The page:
Gold Firms, but Upside Limited by Taper Expectations
Gold has firmed modestly, underpinned by a softer dollar following the latest indication of still tepid inflationary pressures. Silver remains well bid near eight-week highs.
U.S. PPI for July came in unchanged, below expectations of +0.3%. That brought the annual figure down to 2.1% y/y, versus 2.5% y/y in June. Core PPI also missed expectations, resulting in a 1.2% y/y print, down from 1.7% y/y in June.
Atlanta Fed President Dennis Lockhart expressed some concern yesterday about tapering, saying he wants to make sure disinflation pressures are not building. St. Louis Fed President James Bullard has also been troubled of late by below target inflation. Today’s PPI data won’t do anything to ameliorate those worries.
In a Bloomberg article today, Adrian Day of Adrian Day Asset Management targets gold back to $1600 by year end. Day makes a point that we’ve made many times since the tape- talk first commenced: “All the Federal Reserve is talking about is cutting back on the additional stimulus put in place,” Day said. “No one is talking of tightening or reducing the Fed’s balance sheet.”
The yield on the U.S. 10-year note back on the rise and threatening the recent two-year highs ahead. With Congress girding for a contentious debate on the federal budget and the need to raise the debt ceiling yet again, I remain skeptical that the central bank will throw gas on the fire by starting to remove accommodations.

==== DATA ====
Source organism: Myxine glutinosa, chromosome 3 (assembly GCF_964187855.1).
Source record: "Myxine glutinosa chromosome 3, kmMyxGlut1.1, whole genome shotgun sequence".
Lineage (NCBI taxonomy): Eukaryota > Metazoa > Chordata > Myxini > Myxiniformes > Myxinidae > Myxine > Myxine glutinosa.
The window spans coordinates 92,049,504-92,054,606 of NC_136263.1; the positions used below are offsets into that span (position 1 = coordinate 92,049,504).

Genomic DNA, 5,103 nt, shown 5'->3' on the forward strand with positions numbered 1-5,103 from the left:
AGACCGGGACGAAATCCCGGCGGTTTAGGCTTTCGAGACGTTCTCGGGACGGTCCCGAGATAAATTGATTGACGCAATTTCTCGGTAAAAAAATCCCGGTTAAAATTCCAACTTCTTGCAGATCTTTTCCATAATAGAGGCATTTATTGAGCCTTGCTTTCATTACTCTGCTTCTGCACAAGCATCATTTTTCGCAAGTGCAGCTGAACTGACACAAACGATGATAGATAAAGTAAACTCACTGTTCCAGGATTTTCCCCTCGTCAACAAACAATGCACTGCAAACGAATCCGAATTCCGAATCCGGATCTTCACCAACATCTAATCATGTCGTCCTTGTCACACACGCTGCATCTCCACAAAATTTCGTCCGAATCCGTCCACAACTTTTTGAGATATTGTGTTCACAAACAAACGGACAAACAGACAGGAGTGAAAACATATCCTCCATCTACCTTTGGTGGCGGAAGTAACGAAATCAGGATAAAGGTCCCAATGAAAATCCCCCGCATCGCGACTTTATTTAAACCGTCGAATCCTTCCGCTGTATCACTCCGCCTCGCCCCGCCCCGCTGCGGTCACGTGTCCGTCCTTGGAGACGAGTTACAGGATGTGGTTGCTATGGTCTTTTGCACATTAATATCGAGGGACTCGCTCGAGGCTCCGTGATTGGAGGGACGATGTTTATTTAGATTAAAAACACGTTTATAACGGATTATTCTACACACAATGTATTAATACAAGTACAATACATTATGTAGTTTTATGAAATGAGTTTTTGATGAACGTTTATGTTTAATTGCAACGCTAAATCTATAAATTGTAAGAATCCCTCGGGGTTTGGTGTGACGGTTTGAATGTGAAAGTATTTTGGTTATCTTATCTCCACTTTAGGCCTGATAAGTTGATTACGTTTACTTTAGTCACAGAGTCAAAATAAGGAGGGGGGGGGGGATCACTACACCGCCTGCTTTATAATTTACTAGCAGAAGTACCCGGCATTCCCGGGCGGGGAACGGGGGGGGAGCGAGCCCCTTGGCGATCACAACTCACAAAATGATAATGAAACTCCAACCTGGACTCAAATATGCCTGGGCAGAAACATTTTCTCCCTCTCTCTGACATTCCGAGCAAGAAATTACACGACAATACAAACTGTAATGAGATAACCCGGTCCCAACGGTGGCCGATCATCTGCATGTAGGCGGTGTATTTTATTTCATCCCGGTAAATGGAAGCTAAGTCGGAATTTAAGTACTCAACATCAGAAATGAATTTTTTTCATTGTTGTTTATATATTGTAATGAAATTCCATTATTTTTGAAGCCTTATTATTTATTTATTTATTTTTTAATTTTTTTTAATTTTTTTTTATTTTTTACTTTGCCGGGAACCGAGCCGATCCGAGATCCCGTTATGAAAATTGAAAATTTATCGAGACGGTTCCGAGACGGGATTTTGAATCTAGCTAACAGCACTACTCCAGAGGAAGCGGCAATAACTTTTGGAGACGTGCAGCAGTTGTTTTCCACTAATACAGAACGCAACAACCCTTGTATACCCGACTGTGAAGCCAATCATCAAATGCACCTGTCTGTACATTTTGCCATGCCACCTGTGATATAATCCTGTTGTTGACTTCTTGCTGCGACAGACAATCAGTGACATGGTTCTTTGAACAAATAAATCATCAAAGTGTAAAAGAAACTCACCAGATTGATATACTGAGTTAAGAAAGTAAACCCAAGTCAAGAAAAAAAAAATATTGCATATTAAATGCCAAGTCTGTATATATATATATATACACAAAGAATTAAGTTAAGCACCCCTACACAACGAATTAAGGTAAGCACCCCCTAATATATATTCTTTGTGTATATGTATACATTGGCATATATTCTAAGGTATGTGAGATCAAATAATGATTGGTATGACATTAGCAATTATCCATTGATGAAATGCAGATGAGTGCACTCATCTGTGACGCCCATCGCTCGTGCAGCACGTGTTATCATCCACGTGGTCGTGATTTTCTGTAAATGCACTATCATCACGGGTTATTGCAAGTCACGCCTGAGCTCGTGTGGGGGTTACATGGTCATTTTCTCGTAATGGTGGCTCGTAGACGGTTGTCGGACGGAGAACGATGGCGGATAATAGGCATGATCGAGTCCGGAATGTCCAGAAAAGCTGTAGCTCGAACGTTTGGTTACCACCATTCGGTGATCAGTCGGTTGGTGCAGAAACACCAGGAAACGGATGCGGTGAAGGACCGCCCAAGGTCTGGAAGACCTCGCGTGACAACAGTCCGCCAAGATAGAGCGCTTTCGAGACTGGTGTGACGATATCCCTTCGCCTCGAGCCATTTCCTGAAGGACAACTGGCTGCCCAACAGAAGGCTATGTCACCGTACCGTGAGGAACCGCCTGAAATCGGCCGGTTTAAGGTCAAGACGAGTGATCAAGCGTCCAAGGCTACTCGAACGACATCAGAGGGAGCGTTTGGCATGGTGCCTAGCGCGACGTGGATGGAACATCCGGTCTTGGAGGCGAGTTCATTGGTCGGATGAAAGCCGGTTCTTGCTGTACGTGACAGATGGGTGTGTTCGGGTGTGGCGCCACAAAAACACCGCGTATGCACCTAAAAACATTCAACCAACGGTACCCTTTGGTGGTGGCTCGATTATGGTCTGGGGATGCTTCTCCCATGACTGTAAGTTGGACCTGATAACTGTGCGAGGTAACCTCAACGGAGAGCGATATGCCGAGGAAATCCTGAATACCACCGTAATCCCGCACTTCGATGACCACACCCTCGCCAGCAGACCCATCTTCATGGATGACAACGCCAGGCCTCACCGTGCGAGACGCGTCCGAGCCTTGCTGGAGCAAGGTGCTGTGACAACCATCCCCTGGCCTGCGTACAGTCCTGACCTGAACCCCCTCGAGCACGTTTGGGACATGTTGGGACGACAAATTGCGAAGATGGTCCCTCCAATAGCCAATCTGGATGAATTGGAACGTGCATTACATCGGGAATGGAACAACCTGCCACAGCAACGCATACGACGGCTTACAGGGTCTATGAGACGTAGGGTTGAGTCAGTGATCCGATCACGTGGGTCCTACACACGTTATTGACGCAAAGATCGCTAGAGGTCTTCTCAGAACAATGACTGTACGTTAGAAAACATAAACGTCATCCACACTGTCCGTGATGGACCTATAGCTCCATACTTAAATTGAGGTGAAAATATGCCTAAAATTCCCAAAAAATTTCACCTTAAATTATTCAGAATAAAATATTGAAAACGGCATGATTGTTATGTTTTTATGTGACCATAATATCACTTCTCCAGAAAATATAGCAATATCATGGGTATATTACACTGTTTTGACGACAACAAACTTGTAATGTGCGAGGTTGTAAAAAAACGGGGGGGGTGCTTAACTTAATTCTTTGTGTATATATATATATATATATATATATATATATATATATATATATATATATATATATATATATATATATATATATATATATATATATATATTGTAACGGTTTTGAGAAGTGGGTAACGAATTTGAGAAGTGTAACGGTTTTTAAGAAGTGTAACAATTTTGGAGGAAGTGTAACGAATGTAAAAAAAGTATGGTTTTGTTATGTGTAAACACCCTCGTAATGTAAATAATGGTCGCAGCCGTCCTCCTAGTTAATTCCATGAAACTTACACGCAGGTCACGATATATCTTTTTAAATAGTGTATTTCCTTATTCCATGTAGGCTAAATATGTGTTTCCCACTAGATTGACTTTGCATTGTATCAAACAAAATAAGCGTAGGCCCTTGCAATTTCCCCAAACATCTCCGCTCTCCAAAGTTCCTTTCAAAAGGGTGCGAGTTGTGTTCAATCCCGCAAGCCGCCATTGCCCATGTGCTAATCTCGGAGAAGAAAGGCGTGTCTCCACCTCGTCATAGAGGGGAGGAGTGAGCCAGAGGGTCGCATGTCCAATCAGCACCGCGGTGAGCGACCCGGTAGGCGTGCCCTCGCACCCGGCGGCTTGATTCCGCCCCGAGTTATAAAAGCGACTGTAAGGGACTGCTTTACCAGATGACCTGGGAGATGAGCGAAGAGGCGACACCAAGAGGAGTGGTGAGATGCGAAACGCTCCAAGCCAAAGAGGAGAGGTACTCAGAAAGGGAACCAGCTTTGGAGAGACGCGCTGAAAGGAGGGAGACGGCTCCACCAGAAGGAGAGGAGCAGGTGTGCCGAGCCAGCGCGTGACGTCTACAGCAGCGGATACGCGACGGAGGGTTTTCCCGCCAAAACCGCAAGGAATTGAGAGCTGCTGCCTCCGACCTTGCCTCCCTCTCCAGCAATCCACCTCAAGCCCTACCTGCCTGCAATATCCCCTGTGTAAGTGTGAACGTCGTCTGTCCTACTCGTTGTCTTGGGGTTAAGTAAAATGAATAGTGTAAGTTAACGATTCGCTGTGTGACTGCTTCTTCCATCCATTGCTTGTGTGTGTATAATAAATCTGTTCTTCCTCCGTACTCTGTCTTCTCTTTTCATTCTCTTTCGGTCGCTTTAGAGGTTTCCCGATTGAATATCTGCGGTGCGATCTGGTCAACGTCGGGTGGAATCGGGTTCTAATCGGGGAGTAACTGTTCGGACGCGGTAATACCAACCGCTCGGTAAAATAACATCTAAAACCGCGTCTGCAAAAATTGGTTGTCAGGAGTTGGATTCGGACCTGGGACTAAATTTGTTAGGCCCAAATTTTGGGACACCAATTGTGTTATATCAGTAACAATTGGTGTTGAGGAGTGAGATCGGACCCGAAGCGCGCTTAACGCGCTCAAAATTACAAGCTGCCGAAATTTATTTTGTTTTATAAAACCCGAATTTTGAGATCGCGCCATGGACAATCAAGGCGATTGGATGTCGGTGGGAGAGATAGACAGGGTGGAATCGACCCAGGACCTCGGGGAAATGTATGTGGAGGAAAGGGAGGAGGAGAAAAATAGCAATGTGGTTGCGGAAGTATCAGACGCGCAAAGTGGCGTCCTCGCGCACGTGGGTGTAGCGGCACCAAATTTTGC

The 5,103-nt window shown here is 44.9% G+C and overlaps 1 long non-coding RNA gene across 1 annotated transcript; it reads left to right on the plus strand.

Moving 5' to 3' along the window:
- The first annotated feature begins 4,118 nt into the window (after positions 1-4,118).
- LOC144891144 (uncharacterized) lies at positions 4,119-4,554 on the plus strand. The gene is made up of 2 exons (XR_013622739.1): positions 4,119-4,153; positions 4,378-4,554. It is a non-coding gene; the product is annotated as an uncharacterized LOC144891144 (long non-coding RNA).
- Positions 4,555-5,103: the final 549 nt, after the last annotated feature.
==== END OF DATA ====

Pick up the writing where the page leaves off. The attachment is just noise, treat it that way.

If they do, it would likely be a small symbolic gesture, a little dose of tough love directed at our fiscal policymakers. The message being: The Fed has been doing all the heavy lifting for the past several years with little to show for it, beyond re-inflation of a couple asset bubbles. It’s time for Congress to make some much needed changes on the fiscal side of the equation. The chances our sharply divided Congress can reconcile their differences and agree to any meaningful changes, remain dubious at best.
Bear in mind that this all corresponds with the likely nomination process for a new Fed President. If Bernanke is indeed on his way out the door at year-end, he is unlikely to risk his legacy as the savior of the U.S. and global economies this late in the game with a bold move.